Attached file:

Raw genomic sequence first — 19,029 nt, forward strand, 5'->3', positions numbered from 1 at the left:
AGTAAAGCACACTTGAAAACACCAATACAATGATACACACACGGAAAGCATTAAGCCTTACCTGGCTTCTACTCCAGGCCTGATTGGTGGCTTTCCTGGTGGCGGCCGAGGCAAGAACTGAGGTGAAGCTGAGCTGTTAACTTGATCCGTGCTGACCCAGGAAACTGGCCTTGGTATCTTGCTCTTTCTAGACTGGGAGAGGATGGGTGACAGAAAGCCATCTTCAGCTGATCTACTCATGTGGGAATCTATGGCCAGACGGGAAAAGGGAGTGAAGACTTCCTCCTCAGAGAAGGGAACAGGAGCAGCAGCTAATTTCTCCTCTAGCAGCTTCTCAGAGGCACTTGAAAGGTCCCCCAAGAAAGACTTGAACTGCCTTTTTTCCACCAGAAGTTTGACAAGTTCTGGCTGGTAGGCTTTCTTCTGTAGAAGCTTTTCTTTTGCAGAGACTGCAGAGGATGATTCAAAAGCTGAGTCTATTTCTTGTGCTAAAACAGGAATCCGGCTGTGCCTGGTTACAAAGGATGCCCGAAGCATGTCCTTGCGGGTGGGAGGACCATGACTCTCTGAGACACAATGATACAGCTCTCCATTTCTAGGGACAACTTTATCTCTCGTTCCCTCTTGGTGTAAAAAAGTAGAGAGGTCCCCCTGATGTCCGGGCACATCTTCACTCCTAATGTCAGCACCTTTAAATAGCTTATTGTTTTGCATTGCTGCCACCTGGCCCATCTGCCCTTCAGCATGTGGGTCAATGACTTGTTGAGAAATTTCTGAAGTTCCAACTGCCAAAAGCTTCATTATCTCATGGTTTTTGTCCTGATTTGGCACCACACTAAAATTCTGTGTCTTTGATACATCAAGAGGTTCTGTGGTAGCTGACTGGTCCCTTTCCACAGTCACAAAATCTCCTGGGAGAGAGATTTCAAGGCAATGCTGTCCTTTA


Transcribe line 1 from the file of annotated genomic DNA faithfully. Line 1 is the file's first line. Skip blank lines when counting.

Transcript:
Raw genomic sequence first — 19,029 nt, forward strand, 5'->3', positions numbered from 1 at the left: